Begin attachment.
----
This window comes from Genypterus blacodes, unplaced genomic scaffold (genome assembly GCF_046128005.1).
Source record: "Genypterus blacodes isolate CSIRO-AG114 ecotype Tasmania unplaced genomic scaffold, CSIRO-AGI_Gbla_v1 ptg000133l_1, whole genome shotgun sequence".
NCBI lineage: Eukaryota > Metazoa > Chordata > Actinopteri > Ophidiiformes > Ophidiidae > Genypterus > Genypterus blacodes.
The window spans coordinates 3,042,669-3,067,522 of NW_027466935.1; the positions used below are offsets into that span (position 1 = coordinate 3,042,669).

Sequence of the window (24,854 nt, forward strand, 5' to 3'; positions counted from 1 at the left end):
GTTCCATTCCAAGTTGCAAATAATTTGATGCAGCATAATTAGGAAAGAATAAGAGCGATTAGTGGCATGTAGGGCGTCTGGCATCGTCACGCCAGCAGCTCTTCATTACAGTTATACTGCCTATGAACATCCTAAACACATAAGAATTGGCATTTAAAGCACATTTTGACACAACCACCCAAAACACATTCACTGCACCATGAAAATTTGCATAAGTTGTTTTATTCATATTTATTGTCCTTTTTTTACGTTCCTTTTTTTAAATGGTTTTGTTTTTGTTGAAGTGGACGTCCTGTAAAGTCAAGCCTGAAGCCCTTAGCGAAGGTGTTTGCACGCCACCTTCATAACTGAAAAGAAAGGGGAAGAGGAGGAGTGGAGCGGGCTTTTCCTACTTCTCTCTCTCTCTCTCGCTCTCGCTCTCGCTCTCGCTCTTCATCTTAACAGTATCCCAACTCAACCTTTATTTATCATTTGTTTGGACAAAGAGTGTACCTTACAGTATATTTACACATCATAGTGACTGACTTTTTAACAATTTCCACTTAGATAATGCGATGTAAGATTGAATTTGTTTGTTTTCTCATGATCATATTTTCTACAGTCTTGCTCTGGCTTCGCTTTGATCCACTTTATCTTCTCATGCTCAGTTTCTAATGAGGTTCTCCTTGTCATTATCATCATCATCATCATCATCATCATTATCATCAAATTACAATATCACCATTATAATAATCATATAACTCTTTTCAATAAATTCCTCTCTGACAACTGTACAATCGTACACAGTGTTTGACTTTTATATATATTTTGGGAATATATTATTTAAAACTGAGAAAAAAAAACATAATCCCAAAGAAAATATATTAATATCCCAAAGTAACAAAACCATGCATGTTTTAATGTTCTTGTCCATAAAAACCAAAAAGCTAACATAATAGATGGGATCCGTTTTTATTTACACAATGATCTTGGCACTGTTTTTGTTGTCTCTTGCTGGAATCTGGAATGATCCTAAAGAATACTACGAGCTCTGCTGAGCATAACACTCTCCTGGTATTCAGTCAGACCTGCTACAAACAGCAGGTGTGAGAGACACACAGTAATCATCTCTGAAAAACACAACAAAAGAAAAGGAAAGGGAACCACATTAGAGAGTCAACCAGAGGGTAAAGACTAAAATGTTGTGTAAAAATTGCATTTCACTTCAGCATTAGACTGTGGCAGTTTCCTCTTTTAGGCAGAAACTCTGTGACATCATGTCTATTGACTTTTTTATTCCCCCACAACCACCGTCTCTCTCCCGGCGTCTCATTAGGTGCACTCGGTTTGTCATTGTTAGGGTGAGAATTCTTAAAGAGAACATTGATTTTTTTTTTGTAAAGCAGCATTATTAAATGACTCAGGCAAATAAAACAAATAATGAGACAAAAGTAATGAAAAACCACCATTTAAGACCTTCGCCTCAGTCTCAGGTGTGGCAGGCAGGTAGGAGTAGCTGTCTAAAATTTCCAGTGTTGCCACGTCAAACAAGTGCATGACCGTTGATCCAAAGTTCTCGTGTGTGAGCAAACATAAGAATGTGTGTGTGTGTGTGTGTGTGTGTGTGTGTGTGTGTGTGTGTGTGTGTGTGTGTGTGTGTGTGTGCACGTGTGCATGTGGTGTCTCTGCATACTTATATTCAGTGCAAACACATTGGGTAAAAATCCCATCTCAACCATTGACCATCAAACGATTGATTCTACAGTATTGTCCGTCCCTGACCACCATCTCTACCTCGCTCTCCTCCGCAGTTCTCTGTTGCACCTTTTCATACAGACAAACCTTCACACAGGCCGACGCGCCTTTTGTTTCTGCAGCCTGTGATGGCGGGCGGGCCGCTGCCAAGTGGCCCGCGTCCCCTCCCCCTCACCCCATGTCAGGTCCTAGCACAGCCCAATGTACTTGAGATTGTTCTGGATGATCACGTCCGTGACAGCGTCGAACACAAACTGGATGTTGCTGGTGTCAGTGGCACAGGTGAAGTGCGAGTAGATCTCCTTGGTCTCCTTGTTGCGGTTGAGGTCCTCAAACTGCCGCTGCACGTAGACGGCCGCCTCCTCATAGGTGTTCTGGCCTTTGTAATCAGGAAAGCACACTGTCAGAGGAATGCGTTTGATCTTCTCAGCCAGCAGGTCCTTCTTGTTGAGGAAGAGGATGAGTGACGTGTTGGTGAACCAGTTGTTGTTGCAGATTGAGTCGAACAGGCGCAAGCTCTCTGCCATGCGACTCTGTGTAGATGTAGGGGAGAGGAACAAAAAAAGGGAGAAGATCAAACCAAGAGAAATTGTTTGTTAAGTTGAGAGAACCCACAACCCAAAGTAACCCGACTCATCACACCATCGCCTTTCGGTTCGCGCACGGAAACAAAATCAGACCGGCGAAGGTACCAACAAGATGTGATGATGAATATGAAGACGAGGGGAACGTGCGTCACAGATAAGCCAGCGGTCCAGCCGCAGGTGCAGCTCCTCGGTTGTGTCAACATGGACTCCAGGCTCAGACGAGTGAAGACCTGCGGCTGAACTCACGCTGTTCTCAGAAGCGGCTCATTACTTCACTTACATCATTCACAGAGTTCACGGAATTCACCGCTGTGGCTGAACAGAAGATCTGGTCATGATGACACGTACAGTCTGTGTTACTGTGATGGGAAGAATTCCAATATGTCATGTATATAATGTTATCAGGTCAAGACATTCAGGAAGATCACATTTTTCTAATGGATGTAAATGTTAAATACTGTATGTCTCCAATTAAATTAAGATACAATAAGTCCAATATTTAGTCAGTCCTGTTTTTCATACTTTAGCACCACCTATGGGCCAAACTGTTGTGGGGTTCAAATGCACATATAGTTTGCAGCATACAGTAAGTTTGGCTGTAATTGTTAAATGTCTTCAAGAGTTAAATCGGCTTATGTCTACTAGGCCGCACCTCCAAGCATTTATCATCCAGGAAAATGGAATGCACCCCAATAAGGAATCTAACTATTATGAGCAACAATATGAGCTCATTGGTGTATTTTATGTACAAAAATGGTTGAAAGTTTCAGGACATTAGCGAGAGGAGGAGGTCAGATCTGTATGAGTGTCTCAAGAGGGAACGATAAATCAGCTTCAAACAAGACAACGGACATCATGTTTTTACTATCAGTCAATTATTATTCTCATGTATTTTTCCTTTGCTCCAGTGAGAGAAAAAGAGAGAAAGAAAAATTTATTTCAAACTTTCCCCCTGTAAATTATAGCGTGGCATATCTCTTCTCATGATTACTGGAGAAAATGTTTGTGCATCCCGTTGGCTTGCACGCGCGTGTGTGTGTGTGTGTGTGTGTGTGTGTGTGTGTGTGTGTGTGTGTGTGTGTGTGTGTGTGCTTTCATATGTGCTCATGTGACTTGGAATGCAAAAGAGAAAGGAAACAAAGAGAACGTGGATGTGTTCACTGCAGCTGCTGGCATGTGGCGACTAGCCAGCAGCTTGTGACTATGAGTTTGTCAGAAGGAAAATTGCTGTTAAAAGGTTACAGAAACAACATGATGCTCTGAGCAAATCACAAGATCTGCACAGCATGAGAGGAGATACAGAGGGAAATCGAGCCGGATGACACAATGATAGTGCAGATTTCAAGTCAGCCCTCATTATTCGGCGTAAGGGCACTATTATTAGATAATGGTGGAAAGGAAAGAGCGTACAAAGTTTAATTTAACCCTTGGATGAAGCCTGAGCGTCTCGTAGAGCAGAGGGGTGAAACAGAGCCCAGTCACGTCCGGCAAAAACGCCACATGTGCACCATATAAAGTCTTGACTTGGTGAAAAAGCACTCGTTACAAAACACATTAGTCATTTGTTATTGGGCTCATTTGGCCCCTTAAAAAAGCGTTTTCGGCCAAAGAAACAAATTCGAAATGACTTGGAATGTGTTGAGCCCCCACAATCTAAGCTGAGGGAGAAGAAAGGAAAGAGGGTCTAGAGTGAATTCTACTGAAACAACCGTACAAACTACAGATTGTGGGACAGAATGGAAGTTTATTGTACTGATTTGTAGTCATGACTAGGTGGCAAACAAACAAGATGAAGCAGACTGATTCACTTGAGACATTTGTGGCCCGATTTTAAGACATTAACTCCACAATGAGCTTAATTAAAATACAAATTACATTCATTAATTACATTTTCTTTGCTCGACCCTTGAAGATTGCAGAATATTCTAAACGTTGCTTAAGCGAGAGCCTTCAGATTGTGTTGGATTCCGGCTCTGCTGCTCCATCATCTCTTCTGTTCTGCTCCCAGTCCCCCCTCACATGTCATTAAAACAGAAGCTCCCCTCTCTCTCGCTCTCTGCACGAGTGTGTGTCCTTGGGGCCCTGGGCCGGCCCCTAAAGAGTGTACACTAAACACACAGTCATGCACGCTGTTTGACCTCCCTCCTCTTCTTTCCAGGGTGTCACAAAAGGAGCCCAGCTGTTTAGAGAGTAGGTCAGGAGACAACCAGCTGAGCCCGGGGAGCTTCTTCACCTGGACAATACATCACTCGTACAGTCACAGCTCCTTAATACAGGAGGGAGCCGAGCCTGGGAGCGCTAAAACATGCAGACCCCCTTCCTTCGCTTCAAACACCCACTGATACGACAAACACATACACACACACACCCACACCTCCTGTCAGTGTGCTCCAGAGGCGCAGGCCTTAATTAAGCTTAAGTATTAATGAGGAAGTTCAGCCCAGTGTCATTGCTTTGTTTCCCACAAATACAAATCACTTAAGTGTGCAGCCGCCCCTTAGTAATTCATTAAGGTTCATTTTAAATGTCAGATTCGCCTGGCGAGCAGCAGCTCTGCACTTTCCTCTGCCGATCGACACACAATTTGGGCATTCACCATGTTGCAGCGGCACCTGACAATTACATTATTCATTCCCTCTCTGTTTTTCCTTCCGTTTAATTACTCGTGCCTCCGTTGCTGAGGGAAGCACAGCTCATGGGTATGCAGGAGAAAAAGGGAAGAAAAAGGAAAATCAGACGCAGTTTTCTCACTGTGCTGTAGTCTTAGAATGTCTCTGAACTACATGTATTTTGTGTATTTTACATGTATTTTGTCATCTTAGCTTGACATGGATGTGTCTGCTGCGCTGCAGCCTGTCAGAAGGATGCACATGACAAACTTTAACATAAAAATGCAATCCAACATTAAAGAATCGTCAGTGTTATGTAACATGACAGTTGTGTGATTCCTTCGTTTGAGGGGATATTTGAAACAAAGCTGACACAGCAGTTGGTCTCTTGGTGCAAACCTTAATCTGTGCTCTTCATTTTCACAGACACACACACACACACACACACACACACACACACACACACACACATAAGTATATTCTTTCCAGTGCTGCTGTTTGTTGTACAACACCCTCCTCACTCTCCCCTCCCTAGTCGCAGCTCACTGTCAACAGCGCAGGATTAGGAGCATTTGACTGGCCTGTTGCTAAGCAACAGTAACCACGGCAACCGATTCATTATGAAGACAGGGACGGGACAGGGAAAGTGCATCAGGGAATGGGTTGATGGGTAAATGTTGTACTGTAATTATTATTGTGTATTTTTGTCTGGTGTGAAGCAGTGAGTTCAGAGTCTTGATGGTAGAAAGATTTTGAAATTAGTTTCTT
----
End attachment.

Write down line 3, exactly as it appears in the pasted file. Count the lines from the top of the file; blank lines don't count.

NCBI lineage: Eukaryota > Metazoa > Chordata > Actinopteri > Ophidiiformes > Ophidiidae > Genypterus > Genypterus blacodes.